So many perspectives. Every few years changes all the perspectives and everything gets reprocessed. More whats and whys, and she's not even here any more to discuss them, as if we could ever have discussed them anyway. Her insights were formed from her own tiny locality of perception, and like the singing beast of Perelandra, she couldn't understand why I couldn't stay in the same spot, seeing it the same way, without knowing the deeper reasons for why they exist in the first place. I can't just accept that things are the way they are. We grew further and further apart, and still she managed to keep pushing me away from the others into the only hope I had to survive. She pushed me out into the world, and I wound up in the very place my dad was horrified to see me- college. It occurs to me as I write this that maybe my mom found a way to checkmate through me, and she didn't even play chess.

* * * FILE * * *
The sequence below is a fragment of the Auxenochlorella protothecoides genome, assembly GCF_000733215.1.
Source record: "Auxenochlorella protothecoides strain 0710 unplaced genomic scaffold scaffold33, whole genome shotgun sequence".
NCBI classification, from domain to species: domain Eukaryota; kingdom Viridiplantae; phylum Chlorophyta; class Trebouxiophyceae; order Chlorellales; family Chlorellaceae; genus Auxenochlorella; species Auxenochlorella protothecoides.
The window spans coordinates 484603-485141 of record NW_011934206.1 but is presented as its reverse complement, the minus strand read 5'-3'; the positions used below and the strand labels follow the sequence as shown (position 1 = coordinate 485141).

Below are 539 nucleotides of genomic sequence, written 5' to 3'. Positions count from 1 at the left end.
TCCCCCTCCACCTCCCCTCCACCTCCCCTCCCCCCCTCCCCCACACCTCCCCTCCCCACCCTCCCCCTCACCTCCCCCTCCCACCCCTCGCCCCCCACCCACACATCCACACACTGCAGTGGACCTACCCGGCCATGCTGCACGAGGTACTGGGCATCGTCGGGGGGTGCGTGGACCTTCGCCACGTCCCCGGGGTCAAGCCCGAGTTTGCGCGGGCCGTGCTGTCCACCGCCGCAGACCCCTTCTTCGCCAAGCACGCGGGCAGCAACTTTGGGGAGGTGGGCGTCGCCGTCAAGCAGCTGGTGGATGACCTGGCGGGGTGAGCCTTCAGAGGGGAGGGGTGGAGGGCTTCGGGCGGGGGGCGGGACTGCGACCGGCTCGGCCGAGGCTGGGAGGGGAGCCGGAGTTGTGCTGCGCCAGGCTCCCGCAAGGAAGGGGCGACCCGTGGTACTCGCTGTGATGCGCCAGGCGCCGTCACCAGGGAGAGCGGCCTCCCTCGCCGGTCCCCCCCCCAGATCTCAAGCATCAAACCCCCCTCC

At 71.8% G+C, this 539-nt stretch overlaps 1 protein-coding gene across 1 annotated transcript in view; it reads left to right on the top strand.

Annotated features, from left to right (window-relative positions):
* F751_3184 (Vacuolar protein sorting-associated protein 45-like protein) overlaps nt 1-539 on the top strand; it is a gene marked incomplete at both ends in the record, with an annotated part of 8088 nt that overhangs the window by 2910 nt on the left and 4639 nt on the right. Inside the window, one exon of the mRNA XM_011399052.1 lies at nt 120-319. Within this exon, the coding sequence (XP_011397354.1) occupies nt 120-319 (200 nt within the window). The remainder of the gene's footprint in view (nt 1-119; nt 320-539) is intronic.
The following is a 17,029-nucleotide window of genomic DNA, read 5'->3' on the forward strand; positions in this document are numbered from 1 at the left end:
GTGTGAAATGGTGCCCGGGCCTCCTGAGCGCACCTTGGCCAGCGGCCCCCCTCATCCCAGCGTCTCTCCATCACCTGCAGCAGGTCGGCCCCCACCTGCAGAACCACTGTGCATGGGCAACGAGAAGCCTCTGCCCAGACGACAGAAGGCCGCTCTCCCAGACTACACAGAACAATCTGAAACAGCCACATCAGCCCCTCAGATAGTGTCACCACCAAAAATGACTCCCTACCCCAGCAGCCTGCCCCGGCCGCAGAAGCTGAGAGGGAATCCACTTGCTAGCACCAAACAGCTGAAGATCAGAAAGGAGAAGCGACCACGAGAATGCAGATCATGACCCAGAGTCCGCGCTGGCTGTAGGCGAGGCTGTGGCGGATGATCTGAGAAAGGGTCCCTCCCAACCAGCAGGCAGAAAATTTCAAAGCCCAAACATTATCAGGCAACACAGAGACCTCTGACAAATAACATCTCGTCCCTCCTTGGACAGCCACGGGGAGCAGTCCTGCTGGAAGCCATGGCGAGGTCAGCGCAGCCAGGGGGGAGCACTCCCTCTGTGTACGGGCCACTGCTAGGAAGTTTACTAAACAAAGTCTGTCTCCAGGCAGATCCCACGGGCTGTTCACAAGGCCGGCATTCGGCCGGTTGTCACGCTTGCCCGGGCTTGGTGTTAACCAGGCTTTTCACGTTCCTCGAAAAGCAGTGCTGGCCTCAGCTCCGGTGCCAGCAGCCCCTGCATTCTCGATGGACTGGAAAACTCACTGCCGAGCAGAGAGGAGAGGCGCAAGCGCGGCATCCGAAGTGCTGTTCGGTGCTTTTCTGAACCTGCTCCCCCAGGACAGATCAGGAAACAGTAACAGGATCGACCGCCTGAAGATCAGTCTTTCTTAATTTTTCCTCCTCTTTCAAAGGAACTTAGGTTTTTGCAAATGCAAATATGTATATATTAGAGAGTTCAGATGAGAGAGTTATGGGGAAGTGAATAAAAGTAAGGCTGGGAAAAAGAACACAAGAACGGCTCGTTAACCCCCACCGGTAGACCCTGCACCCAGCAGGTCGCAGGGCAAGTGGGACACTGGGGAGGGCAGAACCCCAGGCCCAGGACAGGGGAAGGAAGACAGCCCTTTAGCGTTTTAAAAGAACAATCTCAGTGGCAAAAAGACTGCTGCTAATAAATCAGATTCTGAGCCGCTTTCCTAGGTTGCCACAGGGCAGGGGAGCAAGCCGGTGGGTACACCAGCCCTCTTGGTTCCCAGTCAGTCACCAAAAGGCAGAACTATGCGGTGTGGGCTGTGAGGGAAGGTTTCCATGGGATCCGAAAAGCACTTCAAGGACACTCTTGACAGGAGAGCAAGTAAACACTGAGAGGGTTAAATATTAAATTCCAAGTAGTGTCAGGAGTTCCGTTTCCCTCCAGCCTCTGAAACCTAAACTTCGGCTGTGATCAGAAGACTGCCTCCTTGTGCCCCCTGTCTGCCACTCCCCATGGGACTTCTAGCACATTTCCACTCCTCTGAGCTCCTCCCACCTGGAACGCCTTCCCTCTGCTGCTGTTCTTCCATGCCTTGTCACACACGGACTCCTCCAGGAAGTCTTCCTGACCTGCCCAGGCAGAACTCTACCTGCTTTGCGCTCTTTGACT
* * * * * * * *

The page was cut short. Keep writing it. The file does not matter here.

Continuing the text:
Watching a child grow up a chasm away must have been so difficult. My head and everything in it was so alien to her, and I so effortlessly spent my life dismissing her as unimportant, immaterial, unneeded. I never missed her until I got grown up and had a child, never thought of what she must have thought or felt until she was nearly gone. In our entire lives, we never once had a meaningful conversation as far as I was concerned, although her anguish over my soul was apparent.
I'm not a bad person. I'm a terrible person. Bad people have misdirected motives. Terrible people have altogether different agendas. Bad people repent, or at least play along until they get what they want. Terrible people hang around and do the right thing, knowing that just being there inflicts pain, but ignoring it. Bad people at least lie. Terrible people don't.